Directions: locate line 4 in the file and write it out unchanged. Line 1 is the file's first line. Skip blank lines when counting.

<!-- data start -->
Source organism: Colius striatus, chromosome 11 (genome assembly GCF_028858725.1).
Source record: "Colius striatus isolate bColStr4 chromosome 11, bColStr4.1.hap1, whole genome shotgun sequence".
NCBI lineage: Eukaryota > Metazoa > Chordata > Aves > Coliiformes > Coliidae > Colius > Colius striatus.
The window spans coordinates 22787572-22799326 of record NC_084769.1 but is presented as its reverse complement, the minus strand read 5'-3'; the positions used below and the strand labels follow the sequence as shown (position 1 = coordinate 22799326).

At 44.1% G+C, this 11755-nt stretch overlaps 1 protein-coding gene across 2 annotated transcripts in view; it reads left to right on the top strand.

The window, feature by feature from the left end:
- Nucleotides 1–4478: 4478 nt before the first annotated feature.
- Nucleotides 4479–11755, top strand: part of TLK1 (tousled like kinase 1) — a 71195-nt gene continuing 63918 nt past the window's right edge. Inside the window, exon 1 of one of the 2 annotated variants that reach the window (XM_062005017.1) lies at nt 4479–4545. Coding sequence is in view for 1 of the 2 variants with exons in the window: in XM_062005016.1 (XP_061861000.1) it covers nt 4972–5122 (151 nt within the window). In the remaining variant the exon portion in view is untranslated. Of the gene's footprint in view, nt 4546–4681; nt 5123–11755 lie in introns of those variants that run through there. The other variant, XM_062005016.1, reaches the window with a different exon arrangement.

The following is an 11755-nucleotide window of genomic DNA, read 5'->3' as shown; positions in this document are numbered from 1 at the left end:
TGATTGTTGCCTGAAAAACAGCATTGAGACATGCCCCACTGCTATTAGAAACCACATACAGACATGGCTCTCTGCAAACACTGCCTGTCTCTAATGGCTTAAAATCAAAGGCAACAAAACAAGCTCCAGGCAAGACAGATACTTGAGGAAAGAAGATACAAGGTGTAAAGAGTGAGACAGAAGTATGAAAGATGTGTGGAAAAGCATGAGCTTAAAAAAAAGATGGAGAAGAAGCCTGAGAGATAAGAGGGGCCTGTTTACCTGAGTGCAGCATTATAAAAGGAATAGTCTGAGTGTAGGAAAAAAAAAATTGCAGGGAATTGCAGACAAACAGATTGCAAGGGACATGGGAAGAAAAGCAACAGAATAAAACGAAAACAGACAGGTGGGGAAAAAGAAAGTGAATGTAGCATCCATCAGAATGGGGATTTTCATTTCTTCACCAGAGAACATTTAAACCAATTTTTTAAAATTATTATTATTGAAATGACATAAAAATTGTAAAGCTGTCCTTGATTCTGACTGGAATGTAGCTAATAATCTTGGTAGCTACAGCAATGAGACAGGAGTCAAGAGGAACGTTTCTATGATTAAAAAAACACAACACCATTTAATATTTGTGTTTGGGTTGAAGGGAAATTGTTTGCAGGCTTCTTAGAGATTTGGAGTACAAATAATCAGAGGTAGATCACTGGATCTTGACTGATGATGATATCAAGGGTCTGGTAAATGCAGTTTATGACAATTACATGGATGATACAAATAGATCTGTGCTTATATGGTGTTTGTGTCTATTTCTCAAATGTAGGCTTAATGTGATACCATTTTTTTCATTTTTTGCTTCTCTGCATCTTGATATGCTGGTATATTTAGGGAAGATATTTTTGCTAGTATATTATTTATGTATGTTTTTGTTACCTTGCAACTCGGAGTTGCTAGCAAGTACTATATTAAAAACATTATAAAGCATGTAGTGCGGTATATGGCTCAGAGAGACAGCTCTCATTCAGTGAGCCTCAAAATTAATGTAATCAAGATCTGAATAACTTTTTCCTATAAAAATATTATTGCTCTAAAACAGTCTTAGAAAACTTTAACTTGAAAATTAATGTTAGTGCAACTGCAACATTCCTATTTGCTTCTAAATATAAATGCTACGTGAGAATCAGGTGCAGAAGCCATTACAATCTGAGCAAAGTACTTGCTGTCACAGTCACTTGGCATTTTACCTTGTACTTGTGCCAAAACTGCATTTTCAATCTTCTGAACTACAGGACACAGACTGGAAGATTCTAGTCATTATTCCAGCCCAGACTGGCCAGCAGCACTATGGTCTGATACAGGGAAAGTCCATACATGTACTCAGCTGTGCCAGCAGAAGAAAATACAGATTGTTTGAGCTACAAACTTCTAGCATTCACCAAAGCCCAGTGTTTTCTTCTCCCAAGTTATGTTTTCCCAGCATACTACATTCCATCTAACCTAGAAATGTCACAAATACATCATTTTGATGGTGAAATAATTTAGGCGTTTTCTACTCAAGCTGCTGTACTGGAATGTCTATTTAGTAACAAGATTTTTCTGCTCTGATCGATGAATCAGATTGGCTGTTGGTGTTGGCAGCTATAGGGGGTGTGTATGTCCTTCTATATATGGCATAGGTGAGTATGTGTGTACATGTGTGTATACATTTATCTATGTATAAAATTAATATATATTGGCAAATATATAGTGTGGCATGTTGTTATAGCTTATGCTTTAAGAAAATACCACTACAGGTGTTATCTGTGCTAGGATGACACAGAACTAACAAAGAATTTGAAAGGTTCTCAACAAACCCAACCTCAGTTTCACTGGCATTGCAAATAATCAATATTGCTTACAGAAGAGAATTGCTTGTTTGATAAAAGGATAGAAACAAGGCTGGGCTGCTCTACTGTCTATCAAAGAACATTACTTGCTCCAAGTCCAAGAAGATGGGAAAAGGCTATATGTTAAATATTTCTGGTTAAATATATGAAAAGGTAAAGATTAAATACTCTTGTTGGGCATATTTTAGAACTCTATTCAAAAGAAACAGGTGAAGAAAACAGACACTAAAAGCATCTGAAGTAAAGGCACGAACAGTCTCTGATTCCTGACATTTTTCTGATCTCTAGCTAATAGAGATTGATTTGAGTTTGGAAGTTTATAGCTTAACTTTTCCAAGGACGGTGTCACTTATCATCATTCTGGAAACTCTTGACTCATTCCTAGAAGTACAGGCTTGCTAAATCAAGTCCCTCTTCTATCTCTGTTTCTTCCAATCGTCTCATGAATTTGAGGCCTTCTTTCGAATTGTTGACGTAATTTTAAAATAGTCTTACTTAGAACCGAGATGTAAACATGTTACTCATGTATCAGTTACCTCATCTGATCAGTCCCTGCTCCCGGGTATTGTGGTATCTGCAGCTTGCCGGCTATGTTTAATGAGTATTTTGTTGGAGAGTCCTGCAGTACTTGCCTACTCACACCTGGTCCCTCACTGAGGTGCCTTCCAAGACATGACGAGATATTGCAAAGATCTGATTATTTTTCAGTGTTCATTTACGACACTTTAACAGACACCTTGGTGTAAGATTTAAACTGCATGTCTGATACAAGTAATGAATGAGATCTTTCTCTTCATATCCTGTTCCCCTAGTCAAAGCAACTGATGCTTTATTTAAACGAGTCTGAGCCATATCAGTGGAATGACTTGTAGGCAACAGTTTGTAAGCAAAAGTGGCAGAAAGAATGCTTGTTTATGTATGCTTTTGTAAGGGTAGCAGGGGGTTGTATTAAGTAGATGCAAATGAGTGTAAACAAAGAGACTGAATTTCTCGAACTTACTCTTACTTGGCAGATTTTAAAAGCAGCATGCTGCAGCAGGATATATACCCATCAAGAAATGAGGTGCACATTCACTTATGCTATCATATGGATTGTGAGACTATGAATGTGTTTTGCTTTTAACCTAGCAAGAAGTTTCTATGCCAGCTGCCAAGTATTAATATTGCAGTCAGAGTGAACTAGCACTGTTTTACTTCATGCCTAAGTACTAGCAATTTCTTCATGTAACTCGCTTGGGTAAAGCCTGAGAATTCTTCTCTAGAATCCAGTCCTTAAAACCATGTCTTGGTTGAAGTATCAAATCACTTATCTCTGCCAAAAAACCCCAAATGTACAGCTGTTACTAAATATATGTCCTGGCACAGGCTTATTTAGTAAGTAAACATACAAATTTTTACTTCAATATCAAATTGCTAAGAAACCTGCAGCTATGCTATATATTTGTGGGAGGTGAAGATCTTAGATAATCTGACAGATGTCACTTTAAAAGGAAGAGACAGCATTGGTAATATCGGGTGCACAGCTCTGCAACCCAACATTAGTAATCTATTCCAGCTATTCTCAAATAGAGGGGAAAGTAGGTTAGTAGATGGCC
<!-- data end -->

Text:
The window spans coordinates 22787572-22799326 of record NC_084769.1 but is presented as its reverse complement, the minus strand read 5'-3'; the positions used below and the strand labels follow the sequence as shown (position 1 = coordinate 22799326).